The following is for entertainment purposes only. Sports betting is a very interesting academic topic, and I recommend you keep it an academic topic. You incur your own financial (and legal, in some jurisdictions) risks by acting upon anything I say :)
The process is more complicated than many people make it out to be. First of all, there are examples of sports books that are explicitly based upon the public's actions...basically they are matchmakers for those willing to offer bets and those willing to place them. Those generally aren't what we are talking about though. As for the others, one school of thoughts is for the houses to expertly determine the "true" odds, and set the line accordingly. As many in the comments pointed out, another school of thought is that the house can manipulate the line so as to receive balanced action on each side and guarantee profits (as was noted, the implied probabilities do not sum to 100%, so the difference is accounted for by the juice or vig). However, legitimate betting houses handle thousands and thousands of events every year, so they don't have to be overly concerned with guaranteeing a smaller profit if a larger profit can be had in expectation. As handled by sports books, this is not purely an accounting problem.
It's important at this point to make a couple distinctions. First I'll note the difference between opening lines and closing lines. Betting houses have to have some line before the market has acted on their lines, and these opening lines are considered less efficient than the closing lines just before an event starts. It's also important to note the difference between so-called "sharps" and "squares" in the betting world. Despite what they might think, most bettors are so-called "squares" that don't really have much if any discernible skill in picking a side on which to bet. "Sharps," on the other hand, are well-funded experts that know what they are doing. Whereas a square probably has a set limit that he will bet, independent of the odds, a sharp is very different. A sharp won't bet at all if he feels the odds are unfavorable, and he will bet a great deal if the lines do not update to reflect his actions. This is not pure irrational greed on the sharp's part; there is a statistical basis known as the Kelly criterion for determining how much to bet when one has an advantage.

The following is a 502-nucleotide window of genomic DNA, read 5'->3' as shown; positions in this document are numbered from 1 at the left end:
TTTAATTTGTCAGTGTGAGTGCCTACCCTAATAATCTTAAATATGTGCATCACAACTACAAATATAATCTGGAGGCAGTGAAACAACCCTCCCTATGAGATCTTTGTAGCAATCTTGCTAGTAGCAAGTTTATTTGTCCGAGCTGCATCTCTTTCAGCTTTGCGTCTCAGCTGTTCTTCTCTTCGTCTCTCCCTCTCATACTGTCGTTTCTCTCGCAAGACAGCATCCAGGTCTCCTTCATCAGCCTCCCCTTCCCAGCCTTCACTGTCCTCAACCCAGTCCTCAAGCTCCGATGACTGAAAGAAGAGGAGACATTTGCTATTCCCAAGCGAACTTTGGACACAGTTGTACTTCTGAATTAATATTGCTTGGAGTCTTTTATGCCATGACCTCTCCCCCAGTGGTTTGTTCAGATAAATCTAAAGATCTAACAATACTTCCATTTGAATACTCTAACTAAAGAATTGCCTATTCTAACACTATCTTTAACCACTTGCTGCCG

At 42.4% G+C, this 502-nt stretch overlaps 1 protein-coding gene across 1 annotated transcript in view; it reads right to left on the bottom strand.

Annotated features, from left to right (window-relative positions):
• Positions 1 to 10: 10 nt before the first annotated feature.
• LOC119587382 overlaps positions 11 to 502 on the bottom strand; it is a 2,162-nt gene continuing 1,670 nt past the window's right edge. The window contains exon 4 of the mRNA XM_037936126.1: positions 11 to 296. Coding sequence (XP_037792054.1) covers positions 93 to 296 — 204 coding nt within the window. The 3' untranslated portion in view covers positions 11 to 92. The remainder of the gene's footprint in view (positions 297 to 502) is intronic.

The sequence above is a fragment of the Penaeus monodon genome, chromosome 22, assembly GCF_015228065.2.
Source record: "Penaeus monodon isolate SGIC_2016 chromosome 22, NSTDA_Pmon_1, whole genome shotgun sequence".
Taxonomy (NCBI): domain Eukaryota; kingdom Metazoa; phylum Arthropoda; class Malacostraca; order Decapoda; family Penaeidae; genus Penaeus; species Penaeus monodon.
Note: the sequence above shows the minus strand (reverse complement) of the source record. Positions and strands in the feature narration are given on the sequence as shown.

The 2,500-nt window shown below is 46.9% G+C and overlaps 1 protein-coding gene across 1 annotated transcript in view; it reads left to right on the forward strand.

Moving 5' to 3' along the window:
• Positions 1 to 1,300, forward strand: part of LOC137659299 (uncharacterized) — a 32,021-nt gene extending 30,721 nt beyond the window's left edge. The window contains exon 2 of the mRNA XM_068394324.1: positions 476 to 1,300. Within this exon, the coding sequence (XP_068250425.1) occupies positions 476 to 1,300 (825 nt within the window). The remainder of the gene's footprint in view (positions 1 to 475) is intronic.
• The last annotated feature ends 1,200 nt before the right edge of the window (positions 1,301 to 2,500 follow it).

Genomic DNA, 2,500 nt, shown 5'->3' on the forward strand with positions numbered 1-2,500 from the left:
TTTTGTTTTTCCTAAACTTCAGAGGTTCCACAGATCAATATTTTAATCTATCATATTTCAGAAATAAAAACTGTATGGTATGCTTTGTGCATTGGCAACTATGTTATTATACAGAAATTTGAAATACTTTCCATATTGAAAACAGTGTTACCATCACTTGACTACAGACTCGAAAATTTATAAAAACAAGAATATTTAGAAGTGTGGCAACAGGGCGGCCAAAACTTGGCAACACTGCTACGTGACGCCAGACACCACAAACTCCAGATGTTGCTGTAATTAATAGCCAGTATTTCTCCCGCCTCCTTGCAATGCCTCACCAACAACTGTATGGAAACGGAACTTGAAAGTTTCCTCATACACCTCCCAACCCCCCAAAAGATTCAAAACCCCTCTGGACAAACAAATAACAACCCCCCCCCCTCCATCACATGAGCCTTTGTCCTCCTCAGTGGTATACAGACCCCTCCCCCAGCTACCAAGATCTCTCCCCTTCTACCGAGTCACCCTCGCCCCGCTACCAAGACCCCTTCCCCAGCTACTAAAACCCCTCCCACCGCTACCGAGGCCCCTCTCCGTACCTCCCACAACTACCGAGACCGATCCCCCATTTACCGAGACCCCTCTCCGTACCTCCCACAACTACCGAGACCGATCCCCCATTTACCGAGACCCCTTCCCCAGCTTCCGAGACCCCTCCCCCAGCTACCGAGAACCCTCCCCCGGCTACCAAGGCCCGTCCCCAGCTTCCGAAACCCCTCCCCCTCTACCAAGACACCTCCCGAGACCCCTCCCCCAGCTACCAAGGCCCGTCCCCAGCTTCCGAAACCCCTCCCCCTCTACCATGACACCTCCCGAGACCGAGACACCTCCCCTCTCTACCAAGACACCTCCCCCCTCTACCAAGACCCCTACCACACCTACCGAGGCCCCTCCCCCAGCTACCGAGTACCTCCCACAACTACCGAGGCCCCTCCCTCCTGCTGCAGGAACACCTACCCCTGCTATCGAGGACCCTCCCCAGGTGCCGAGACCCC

So the existence of sharps makes it surprisingly non-trivial to simply set a 50/50 line and happily lock in profits. If the line is bad, sharps will hammer it over and over again. To maintain the 50/50 action, the house would have to adjust the line to the point where sharps no longer feel they have an advantage. There are lots of forces at work here...market forces, arbitrage between different books, and lots of information, but these are going to tend to make that closing line fairly close to the true odds, whether that was the original intention or not. Of course it's complicated since the house might have non-public information or might think they are smarter than the public. There's not really a simple answer, but just keep in mind that a) sports books want to maximize profit and b) there are smart people out there who bet more when the line is worse.
As for how they might determine the lines aside from actual betting (which might be important for instance in setting opening lines), there are numerous things they can do. First of all, they might look to other books and assume some variant of the efficient market hypothesis. However, they might also employ the same types of techniques that sharp bettors employ. In the 21st century, sports analytics is a growing field. There are numerous academic journals, conferences, and blogs dedicated solely to sports analytics. There's also a ton of data out there, beyond just which team won or lost. In Major League Baseball, for instance, data exists on just about anything one might want to track. Every play of every regular season game for roughly the last 60 years can be downloaded by anyone with an interest. There are also people that are quite knowledgeable at ascertaining relative skills of players by observing them play. I can't say what a specific book does, but the potential combination of analytics and scouting on behalf of the sports book is quite formidable.